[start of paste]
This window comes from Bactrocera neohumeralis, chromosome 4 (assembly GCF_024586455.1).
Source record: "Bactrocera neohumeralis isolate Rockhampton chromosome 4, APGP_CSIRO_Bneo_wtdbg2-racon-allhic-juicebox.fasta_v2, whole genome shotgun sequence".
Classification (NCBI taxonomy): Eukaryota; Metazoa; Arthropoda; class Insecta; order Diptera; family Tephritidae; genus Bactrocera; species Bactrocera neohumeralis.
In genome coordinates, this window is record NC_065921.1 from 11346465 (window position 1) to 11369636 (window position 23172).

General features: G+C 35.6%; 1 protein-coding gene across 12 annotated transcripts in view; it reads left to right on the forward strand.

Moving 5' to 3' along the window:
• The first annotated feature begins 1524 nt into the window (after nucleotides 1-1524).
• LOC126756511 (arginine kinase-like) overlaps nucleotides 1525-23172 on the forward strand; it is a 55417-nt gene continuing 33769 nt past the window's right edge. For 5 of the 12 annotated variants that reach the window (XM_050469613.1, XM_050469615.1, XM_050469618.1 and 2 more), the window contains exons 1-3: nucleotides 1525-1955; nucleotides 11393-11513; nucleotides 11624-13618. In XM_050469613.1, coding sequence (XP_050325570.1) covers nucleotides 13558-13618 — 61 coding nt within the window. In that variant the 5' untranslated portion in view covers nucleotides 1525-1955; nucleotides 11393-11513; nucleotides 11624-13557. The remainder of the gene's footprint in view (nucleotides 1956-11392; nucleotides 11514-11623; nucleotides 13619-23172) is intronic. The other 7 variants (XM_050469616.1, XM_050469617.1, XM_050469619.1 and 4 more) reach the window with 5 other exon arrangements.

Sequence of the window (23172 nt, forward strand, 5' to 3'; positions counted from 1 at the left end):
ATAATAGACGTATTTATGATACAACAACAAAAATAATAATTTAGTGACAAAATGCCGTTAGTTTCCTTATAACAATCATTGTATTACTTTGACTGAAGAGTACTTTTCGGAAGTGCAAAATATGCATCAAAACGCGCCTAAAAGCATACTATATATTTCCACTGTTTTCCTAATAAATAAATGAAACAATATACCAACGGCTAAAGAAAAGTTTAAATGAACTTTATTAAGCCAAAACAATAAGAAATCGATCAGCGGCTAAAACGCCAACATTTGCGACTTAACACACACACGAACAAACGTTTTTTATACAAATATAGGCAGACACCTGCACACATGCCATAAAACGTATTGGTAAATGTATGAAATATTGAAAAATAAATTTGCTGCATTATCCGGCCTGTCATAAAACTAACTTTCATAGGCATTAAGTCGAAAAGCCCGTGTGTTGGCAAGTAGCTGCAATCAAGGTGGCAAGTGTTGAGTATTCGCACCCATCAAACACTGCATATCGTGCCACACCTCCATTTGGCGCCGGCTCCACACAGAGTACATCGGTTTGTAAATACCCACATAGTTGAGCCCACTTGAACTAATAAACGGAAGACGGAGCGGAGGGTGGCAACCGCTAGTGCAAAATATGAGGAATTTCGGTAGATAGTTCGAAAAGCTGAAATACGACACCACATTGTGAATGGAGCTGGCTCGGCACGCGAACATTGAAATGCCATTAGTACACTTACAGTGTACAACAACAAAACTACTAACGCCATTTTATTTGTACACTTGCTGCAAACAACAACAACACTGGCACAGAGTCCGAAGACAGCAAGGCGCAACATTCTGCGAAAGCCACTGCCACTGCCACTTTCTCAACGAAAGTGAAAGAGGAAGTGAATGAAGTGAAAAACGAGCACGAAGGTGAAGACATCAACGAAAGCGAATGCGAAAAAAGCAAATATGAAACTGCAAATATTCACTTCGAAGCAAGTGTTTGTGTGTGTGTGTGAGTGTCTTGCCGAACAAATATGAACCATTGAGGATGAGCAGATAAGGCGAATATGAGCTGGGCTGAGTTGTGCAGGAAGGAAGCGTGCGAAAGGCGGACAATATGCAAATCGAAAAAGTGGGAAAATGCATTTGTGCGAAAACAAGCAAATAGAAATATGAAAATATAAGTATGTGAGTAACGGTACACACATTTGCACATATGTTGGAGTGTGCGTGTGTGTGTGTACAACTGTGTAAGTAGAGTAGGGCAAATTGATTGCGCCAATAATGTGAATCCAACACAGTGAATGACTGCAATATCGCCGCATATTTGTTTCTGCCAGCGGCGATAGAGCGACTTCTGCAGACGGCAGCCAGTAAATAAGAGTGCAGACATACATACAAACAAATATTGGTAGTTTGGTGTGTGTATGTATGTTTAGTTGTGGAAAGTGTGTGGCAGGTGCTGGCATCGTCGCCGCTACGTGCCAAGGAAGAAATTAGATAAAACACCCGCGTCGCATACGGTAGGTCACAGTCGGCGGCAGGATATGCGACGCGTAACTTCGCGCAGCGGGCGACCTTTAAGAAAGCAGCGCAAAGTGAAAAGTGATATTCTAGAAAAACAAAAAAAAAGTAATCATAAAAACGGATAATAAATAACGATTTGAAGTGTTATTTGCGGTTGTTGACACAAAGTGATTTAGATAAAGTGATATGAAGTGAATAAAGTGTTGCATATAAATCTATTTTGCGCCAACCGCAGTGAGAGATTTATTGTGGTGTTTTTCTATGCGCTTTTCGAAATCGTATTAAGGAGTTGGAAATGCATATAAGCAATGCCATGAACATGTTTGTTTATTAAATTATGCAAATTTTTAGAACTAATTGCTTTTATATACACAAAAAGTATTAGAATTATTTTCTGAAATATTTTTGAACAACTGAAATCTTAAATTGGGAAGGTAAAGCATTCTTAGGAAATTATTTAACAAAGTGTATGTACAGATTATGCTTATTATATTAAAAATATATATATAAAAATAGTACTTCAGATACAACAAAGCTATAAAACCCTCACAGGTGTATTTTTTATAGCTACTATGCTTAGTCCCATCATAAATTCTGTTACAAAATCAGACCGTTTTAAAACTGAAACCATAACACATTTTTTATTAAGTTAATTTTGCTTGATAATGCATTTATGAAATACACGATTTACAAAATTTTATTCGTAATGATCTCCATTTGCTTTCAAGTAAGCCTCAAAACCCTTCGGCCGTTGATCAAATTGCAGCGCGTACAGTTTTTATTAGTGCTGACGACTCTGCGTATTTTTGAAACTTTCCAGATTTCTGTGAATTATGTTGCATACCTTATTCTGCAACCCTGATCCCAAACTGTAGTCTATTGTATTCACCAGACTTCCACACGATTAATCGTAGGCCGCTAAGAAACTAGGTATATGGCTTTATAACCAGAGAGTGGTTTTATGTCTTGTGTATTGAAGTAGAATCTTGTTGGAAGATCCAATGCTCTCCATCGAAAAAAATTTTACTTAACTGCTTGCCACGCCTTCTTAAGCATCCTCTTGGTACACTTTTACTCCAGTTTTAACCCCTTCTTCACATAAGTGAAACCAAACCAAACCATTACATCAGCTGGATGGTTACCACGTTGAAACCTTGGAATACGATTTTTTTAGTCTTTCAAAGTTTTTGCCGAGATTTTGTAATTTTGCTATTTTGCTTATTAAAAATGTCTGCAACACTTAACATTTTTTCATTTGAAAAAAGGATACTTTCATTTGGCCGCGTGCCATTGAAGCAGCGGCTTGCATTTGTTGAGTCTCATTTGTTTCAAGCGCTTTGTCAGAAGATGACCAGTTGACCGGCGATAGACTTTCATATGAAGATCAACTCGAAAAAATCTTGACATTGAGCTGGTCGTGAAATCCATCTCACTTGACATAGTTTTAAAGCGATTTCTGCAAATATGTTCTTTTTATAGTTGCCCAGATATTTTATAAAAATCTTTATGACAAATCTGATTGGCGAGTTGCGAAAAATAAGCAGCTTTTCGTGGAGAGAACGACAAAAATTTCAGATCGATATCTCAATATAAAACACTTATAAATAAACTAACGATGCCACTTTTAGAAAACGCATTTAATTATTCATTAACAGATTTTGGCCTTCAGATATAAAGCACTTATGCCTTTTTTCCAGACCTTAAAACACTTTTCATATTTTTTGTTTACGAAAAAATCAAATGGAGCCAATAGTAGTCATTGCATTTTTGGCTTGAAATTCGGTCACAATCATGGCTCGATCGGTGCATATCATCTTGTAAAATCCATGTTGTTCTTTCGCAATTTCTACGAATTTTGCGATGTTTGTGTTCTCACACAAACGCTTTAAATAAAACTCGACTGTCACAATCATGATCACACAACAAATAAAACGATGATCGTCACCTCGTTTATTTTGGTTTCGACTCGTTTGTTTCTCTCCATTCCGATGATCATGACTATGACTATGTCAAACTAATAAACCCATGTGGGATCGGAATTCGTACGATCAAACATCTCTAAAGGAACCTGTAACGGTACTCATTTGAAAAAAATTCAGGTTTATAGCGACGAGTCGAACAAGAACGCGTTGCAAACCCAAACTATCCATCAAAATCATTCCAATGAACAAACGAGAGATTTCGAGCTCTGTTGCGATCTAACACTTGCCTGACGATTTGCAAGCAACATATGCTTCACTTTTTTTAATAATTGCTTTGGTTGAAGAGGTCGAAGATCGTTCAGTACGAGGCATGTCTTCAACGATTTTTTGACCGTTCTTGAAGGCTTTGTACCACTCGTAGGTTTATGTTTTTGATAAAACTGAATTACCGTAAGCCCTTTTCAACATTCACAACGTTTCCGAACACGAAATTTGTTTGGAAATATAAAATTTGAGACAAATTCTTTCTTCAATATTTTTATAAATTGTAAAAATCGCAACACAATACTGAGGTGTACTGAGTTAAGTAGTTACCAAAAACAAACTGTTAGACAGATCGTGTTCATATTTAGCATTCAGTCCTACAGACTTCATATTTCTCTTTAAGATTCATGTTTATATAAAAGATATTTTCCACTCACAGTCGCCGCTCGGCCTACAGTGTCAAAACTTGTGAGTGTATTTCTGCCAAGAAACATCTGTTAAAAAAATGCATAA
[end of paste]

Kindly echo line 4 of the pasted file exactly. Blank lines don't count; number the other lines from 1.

In genome coordinates, this window is record NC_065921.1 from 11346465 (window position 1) to 11369636 (window position 23172).